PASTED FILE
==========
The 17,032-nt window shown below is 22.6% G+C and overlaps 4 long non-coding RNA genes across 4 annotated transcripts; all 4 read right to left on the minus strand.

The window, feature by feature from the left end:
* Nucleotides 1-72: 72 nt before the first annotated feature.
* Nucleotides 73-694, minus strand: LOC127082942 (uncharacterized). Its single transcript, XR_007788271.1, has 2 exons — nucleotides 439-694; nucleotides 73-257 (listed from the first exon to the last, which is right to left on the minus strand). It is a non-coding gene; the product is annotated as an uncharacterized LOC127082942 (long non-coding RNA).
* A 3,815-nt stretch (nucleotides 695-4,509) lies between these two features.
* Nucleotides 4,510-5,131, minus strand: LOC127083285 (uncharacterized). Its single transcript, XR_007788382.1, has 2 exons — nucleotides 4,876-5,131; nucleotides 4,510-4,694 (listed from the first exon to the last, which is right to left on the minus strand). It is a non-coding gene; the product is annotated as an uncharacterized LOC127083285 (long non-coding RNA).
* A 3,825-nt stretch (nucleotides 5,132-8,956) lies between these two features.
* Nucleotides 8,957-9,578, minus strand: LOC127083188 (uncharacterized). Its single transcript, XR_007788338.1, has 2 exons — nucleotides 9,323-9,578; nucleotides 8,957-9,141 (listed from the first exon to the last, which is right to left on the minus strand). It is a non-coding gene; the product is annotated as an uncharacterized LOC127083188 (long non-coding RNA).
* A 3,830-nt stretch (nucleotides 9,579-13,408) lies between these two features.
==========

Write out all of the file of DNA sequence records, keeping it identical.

The 17,032-nt window shown below is 22.6% G+C and overlaps 4 long non-coding RNA genes across 4 annotated transcripts; all 4 read right to left on the minus strand.

The window, feature by feature from the left end:
* Nucleotides 1-72: 72 nt before the first annotated feature.
* Nucleotides 73-694, minus strand: LOC127082942 (uncharacterized). Its single transcript, XR_007788271.1, has 2 exons — nucleotides 439-694; nucleotides 73-257 (listed from the first exon to the last, which is right to left on the minus strand). It is a non-coding gene; the product is annotated as an uncharacterized LOC127082942 (long non-coding RNA).
* A 3,815-nt stretch (nucleotides 695-4,509) lies between these two features.
* Nucleotides 4,510-5,131, minus strand: LOC127083285 (uncharacterized). Its single transcript, XR_007788382.1, has 2 exons — nucleotides 4,876-5,131; nucleotides 4,510-4,694 (listed from the first exon to the last, which is right to left on the minus strand). It is a non-coding gene; the product is annotated as an uncharacterized LOC127083285 (long non-coding RNA).
* A 3,825-nt stretch (nucleotides 5,132-8,956) lies between these two features.
* Nucleotides 8,957-9,578, minus strand: LOC127083188 (uncharacterized). Its single transcript, XR_007788338.1, has 2 exons — nucleotides 9,323-9,578; nucleotides 8,957-9,141 (listed from the first exon to the last, which is right to left on the minus strand). It is a non-coding gene; the product is annotated as an uncharacterized LOC127083188 (long non-coding RNA).
* A 3,830-nt stretch (nucleotides 9,579-13,408) lies between these two features.